Campinas (Brazil), Brussels (Belgium), May 27 – A new initiative to re-brand the intensive and damaging farming of soy as "responsible" is nothing short of green-wash and will con the public, said Friends of the Earth International today.
The warning comes as the so-called Round Table on Responsible Soy (RTRS) meets on 28 May in Campinas, Brazil to agree new voluntary standards on the cultivation of soy. Even environmentally-damaging genetically modified soy will be called "responsible". 
Over half of the world's soy is grown in South America and Europe is the largest importer. Nearly all soy is used as cheap animal feed but soy oil is increasingly being used as a biofuel. Its well-documented expansion in recent years has led to widespread deforestation, social conflicts, high pesticide use and huge releases of greenhouse gases. [See notes below for key soy facts]
Adrian Bebb from Friends of the Earth said: "This scheme is nothing short of green-wash and should be abandoned. The standards they are developing will legitimise a devastating system of soy cultivation that is wiping out forests and destroying small farmer livelihoods for the benefit of a handful of very big landowners and multinational corporations. The only responsible soy is less soy."
"We need to tackle the real problems behind this damaging system such as over-consumption in industrialised countries and the inequitable distribution of resources like land and water. We urgently need real solutions that protect the environment and communities and promote food sovereignty over the interests of big business".
Friends of the Earth International claims that the RTRS is a green con because:
Over 80 organisations from around the world have signed up to a letter of critical opposition to the RTRS proposal. 
 See http://www.responsiblesoy.org/ final criteria are being published on 28 May. The latest draft (April 2009) can be obtained from Friends of the Earth.
 The main drivers behind the expansion of soy – agribusiness giants Monsanto, Syngenta, Cargill and Bunge – are also very active players in the RTRS.
 The new Parguayan bill on the control of phytosanitary products for agricultural use would weaken clauses in existing legislation including the requirement to have a vegetation buffer between the sprayed crop area and neighbouring areas (which could be rivers, homes, or even schools) and the requirement to announce sprayings in advance in surrounding communities so that people can take action to protect themselves and keep their children at home.
 IAASTD – International Assessment of Agricultural Knowledge, Science and Technology for Development, under the auspices of the United Nations and the World Bank. The IAASTD is a scientific assessment, very similar to the Intergovernmental Panel on Climate Change (IPCC) which calls for more support for agro-ecological farming and traditional knowledge. 400 scientists and a wide array of difference stakeholders contributed to the 5 year assessment. Its conclusions have been signed up to by 58 governments (http://www.agassessment.org/)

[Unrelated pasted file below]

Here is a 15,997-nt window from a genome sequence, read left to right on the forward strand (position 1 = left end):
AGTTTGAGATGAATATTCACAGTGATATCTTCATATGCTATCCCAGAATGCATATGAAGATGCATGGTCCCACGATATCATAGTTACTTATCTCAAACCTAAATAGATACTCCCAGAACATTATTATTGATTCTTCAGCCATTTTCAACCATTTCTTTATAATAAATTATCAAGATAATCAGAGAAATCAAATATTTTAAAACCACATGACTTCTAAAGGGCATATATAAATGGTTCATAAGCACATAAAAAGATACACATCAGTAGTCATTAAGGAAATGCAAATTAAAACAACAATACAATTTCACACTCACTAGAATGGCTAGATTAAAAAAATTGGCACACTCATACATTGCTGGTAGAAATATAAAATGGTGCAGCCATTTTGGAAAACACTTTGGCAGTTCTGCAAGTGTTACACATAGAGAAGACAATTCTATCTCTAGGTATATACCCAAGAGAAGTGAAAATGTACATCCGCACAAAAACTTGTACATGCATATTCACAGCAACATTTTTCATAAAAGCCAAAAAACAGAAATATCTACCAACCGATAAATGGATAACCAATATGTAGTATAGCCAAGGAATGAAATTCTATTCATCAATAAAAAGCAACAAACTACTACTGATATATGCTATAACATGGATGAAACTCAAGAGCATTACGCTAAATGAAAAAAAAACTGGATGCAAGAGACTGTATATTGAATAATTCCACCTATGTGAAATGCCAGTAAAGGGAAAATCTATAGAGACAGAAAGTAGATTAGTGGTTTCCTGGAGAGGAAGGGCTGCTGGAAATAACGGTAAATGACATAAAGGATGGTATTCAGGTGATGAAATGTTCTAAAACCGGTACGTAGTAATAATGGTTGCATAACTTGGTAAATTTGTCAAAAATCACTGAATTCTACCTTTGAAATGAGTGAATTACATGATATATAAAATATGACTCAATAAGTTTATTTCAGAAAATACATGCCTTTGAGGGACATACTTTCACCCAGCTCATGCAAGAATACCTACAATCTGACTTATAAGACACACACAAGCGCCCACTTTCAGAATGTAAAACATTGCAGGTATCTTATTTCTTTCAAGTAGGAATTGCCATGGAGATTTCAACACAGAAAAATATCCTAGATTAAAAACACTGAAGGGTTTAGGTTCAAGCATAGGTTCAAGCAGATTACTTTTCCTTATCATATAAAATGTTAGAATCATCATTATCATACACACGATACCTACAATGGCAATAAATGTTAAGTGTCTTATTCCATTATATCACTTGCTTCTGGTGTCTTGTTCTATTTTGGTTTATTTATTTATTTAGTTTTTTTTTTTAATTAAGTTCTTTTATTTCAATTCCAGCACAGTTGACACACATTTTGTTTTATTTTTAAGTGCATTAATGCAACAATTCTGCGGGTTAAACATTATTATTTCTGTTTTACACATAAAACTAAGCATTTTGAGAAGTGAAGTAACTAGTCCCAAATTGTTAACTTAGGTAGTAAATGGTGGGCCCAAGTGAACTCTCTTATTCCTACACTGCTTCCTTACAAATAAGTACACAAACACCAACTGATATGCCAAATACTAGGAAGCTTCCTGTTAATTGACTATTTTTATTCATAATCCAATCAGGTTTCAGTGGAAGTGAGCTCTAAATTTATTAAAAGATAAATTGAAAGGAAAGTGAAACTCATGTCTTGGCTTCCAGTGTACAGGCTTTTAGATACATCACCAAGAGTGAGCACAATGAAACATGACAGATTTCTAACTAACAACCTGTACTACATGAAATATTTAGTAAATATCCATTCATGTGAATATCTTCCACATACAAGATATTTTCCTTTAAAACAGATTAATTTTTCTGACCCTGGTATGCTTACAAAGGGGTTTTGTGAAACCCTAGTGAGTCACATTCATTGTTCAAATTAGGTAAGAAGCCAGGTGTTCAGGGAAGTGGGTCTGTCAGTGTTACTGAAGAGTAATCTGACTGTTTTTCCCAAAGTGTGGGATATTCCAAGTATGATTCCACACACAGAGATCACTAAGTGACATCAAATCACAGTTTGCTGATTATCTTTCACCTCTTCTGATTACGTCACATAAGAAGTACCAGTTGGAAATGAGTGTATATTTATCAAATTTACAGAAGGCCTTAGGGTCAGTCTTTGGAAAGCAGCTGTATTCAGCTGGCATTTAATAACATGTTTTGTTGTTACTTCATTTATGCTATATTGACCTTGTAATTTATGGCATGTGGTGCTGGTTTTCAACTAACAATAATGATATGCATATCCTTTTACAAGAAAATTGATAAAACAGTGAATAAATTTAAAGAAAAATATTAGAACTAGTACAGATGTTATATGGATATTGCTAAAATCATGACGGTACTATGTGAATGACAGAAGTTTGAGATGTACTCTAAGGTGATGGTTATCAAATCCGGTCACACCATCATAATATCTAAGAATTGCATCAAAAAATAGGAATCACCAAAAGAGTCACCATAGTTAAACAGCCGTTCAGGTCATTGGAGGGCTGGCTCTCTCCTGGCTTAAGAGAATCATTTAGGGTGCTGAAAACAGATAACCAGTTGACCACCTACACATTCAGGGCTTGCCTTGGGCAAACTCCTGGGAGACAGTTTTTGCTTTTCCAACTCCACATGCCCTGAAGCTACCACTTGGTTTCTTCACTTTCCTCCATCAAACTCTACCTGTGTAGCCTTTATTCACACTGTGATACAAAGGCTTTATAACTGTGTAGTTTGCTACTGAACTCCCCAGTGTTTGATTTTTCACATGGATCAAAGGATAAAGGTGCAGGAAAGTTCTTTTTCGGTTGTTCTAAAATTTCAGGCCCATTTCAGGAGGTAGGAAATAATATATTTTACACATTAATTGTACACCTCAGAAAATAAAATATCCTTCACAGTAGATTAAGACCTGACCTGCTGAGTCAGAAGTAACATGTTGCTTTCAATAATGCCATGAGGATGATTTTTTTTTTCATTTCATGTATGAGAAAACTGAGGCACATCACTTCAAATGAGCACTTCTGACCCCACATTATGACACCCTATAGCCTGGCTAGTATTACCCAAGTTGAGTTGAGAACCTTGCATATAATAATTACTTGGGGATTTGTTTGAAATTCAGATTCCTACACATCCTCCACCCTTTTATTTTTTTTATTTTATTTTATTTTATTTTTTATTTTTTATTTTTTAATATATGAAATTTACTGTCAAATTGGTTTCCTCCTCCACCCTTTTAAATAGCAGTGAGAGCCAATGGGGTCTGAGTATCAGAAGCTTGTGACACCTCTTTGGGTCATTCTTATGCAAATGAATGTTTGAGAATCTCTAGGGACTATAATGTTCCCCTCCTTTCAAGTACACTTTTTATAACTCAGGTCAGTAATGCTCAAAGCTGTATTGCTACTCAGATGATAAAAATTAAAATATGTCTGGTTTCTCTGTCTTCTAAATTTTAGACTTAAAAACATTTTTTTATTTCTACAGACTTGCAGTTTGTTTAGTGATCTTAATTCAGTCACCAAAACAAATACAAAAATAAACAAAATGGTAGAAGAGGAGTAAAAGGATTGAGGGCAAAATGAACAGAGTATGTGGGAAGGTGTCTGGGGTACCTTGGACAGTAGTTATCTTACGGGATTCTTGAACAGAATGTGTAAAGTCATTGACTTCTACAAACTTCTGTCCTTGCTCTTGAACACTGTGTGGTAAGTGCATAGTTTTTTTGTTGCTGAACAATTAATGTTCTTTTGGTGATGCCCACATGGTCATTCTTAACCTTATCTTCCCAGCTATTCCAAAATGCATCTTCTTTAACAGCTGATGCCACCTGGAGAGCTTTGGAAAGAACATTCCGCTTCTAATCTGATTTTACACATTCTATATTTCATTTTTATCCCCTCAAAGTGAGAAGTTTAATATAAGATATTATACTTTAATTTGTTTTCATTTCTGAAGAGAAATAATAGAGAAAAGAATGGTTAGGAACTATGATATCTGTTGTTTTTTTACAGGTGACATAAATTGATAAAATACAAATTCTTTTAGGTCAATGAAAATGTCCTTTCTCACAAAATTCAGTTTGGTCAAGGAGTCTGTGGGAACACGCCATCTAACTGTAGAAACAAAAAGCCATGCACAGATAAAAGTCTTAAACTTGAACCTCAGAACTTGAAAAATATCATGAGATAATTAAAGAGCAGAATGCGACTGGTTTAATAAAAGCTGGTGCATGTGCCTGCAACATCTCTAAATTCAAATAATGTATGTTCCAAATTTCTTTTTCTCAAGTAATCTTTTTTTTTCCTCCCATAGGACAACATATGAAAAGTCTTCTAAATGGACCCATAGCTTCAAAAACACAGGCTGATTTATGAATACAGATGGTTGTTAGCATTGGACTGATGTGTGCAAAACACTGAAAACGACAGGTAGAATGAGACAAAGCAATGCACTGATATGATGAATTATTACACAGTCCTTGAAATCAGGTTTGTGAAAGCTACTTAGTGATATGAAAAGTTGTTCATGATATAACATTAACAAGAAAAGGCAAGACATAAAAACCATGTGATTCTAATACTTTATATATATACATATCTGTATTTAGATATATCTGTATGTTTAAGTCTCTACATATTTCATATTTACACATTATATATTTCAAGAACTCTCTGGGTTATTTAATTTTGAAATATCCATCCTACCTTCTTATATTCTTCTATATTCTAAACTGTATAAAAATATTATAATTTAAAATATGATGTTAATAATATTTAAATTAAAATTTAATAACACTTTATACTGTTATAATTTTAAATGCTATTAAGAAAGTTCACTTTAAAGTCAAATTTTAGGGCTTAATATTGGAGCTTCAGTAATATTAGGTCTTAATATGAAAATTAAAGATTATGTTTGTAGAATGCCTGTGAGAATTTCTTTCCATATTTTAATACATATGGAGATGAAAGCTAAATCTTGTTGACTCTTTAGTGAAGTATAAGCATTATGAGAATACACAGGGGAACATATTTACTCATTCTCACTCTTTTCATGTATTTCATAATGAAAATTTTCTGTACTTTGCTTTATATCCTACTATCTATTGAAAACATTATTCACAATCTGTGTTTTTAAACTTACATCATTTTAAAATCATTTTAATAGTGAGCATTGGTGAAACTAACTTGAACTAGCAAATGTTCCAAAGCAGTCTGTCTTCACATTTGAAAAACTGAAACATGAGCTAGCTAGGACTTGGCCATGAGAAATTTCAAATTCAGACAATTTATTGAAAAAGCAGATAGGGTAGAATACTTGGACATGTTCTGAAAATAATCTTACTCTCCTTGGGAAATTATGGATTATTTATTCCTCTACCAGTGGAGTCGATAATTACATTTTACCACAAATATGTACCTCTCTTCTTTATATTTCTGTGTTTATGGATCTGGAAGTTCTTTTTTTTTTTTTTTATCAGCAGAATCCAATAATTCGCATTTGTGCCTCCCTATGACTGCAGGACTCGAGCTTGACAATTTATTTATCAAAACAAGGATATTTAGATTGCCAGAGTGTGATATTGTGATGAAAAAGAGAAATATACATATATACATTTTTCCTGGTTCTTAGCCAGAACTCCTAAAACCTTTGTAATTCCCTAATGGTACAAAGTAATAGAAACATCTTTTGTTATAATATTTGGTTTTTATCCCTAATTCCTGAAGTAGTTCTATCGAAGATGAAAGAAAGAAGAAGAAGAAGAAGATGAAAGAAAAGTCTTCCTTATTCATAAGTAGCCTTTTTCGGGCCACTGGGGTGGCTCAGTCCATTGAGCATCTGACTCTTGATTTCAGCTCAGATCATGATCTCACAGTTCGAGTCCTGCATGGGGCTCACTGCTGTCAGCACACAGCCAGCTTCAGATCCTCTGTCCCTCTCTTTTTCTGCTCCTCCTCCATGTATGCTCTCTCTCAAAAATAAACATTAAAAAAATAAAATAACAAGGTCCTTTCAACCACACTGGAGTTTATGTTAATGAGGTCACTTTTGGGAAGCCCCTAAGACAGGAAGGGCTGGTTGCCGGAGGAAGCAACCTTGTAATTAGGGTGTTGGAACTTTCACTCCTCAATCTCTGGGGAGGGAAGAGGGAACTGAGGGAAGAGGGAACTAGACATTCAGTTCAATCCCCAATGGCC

Key soy facts
Soy production in South America has more than doubled in the last 15 years. About 16% of the Amazon forests and 60% of the Cerrado grasslands have been lost already. After falling deforestation rates in 2007, the 2008 soy price boom fuelled an increase in deforestation, with more than 770,000 hectares of forest cleared between August 2007 and August 2008 alone. It is estimated that a further 9.6 million hectares of Cerrado could be lost to soy expansion by 2020 and 40% of Amazon rainforest by 2050.
Soy production for the European Union (EU) uses 14 million hectares of land, 87% of which is in Brazil and Argentina. Soy oil makes up an estimated 17% of the biodiesel used in the EU and this is set to increase.
Deforestation and livestock farming both account for about 18% of global greenhouse gas (GHG) emissions.
As a result of the expansion of soy the land area devoted to cultivating food crops in Argentina has reduced dramatically. The area used for the cultivation of rice has reduced by 44%, maize by 26%, wheat by 3% and sunflower 34%.
Thousands of smallholder farmers and indigenous communities have been displaced from their land to make way for soy plantations. In Paraguay 70 per cent of the land is owned by just 2 per cent of the country's landowners.
The majority of soy in Latin America is grown from Monsanto's genetically modified (GM) seed which tolerates their Roundup Ready herbicide, prompting growers to use even more intensive farming methods. Government data confirms that reliance on this technology has lead to the emergence of herbicide-tolerant weeds which in turn has resulted in increased quantities of the pesticide Roundup (glyphosate), as well as older and more damaging herbicides like 2,4-D (a component of the defoliant Agent Orange which was used in the Vietnam War).
In Brazil, government authorities have documented a 76.9% increase in the use of Roundup between 2000 when GM crops were first planted in the country, and 2005. In Argentina, the use of GM soy has resulted in one of the world's worst weeds, Johnsongrass, becoming resistant to Roundup. It is estimated that an additional 25 million litre of pesticides will be needed every year to deal with this problem, including the use of different more toxic pesticides.
The pesticide Roundup has become a major source of pollution that contaminates surface water and aquifers, threatens human health and kills other vegetation. Serious health risks have been reported from pesticides that build up in the food chain, and aerial spraying of pesticides by large farms and agri-businesses. Communities living near soy plantations report severe health problems including continuous headaches, skin rashes, stomach problems, increased rates of miscarriage and babies born with malformations.